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The musician artist

There is a fierce sense of humor in Ihab Shaker’s new collection, currently exhibiting in Safar Khan. The extensive collection that includes works done in oils, pencil and ink feels like a commentary about Egypt with great imagery and mute musical notation. The exhibition reveals an artist of versatile talents. Shaker’s career encompasses a well-known …

There is a fierce sense of humor in Ihab Shaker’s new collection, currently exhibiting in Safar Khan. The extensive collection that includes works done in oils, pencil and ink feels like a commentary about Egypt with great imagery and mute musical notation.

The exhibition reveals an artist of versatile talents.

Shaker’s career encompasses a well-known legacy of caricature. His work established him while still a young student as a highly celebrated caricaturist for Al-Gomhuria in 1953 when he was recruited by graphics designer Abdel-Salam El-Sherif and where he met late President Anwar Sadat.

He had started drawing caricatures at an early age by drafting humorous sketches of his school teachers – a way of expressing his frustrations at them. His sketches were not the tasteless doodles of school boys, but highly developed proper art-work.

As a student, Shaker had applied for Alexandria University’s faculty of medicine. But before joining and during a camping vacation at Ras El-Bar, an artist told Shaker upon viewing some of his work that medicine wasn’t his path.

He should commit to art for surely he would gain fame and excel in this field, the artist told him.

He was instructed to meet the artist’s son back in Cairo who in turn took him to apply to art school.

“I went to Cairo University’s art school and found such beautiful statues and art and I was reconsidering the possibilities, says Shaker.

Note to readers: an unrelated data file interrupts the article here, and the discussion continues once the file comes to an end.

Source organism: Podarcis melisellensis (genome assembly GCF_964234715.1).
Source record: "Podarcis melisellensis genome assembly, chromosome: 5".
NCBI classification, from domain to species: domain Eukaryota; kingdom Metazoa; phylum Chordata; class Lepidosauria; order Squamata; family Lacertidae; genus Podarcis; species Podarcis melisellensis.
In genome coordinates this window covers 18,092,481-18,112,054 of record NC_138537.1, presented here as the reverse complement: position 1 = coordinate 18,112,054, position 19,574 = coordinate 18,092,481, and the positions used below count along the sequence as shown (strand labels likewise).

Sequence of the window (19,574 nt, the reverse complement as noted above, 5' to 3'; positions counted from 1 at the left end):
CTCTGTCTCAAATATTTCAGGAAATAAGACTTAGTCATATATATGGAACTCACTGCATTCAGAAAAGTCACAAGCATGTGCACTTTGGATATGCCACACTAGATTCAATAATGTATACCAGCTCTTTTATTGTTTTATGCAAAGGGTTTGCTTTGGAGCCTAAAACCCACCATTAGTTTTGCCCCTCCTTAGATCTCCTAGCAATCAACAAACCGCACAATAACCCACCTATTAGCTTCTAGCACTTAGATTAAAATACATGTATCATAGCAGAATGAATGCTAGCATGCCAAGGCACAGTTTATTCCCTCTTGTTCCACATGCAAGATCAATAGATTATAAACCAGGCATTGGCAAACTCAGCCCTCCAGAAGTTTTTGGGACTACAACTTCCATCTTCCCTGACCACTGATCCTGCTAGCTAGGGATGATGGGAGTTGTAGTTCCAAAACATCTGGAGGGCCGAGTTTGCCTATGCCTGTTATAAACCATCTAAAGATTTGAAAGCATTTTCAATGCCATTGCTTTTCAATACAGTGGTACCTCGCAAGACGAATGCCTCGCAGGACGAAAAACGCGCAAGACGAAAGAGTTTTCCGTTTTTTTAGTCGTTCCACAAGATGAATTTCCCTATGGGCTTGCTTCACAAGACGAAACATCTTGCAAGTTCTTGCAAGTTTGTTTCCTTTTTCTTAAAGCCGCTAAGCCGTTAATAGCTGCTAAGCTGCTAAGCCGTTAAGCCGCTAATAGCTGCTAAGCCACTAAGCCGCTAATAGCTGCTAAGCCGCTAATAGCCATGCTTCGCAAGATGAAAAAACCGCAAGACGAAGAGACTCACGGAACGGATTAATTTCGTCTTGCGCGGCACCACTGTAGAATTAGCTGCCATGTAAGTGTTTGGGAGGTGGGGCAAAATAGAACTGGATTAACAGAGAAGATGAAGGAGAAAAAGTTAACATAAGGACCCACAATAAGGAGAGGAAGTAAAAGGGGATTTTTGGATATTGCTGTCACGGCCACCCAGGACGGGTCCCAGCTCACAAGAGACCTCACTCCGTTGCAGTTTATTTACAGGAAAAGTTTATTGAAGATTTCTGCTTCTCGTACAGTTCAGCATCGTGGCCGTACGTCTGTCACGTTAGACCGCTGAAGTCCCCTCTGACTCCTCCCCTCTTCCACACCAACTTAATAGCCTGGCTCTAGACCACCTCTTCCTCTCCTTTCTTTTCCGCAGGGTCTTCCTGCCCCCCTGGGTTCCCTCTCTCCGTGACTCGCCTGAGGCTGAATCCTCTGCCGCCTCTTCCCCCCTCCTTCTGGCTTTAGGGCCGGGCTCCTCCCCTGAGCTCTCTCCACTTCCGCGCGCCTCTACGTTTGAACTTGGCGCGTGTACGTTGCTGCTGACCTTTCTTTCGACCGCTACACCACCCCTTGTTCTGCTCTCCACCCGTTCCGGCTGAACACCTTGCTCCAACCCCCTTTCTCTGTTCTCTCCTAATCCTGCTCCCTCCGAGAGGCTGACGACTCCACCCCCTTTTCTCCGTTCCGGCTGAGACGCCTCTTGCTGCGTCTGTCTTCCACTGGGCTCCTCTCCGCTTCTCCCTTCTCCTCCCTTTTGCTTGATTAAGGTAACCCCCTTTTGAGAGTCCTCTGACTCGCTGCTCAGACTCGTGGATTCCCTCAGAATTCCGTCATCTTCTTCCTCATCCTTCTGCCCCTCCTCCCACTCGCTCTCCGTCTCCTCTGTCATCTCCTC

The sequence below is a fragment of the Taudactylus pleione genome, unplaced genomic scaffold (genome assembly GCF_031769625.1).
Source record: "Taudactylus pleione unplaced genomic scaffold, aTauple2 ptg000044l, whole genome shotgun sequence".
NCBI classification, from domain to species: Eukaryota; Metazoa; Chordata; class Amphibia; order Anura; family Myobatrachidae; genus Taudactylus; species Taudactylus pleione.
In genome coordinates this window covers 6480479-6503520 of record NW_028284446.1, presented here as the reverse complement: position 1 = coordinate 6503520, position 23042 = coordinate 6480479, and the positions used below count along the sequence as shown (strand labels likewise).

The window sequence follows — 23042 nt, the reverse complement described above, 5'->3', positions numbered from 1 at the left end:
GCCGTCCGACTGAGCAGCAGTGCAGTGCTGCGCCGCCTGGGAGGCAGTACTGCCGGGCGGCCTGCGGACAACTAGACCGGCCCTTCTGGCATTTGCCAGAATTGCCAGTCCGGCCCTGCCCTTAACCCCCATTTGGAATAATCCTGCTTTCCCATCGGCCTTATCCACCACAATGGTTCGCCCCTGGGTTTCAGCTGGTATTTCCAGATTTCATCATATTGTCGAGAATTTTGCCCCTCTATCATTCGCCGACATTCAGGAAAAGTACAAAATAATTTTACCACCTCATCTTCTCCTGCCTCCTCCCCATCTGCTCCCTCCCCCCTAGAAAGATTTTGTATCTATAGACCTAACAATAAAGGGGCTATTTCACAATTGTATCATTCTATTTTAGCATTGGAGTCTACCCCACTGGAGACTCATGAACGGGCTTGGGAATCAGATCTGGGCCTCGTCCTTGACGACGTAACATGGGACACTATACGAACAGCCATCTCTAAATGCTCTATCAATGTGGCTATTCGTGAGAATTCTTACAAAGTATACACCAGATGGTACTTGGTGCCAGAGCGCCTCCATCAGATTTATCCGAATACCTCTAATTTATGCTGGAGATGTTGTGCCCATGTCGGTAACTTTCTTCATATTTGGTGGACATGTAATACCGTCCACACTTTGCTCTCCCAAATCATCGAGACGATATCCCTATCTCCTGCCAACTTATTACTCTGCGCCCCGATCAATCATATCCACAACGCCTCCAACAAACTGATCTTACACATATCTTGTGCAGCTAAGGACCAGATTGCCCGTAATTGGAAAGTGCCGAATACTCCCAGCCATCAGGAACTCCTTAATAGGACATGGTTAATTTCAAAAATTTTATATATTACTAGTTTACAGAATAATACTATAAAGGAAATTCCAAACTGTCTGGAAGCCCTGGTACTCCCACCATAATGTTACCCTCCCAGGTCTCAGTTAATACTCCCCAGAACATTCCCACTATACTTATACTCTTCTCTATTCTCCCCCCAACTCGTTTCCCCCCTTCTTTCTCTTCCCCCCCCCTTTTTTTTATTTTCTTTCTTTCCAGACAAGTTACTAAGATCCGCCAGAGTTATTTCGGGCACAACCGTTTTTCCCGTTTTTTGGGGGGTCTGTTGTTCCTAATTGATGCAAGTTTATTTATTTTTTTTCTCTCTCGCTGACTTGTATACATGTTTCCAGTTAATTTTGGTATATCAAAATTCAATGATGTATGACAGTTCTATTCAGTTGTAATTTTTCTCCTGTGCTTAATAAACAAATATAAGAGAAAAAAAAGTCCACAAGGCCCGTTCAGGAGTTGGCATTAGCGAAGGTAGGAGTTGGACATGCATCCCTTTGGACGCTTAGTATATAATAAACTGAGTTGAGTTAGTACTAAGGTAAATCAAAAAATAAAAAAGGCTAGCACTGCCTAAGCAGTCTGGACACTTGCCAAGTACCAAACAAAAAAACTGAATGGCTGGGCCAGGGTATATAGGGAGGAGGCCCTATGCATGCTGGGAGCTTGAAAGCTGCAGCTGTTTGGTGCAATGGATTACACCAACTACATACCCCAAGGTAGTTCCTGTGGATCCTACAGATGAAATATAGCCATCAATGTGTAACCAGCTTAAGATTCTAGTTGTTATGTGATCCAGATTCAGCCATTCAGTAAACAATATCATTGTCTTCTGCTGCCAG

Art was also encouraged at home from a young age. Private lessons by Italian artist Carlo Minotti were further complimented by his father’s promptings and encouragement to be inspired by his collection of French illustration magazines. In university, it was the celebrated artists Bikar and Gazzar, amongst others, who guided the young man.

Shaker’s art today toys with a question he once voiced to Bikar: that of painting music. To this day, the artist’s work encompasses the narrative and music of Egypt in a purely physical and tangible way. Somehow, we do hear upon viewing his canvases the call of an apple vendor, or a fallaha, or the music of oud played by a man wearing a fez.

His works are permeated with a sense of the caricature, but more sophisticated. “God created art, especially music, so as to alleviate the pains of mankind. Art is about pleasing people, relaying something to viewers so they can feel that they have left their troubles for a little bit.

Working in Paris with Paul Grimault (Walt Disney’s French and equally celebrated counterpart) in the 70s allowed him to artistically contemplate the notion of music in art.

“Cartoons taught me many things. The seven years in Paris were wonderful, causing me to think of how music and my art could work together. It influenced all my future work in terms of movement, and I marveled at how [instruments], such as the piano, could yield so many varieties of music. Pondering at how time can be translated into sound, action and then art.

It was his work entitled “Un Deux Trois with Grimault that earned Shaker the prestigious Prix de Qualitè.

In his figures, there is much movement, which he believes will cause viewers to be visually dragged into his canvases, to contemplate for long periods of time.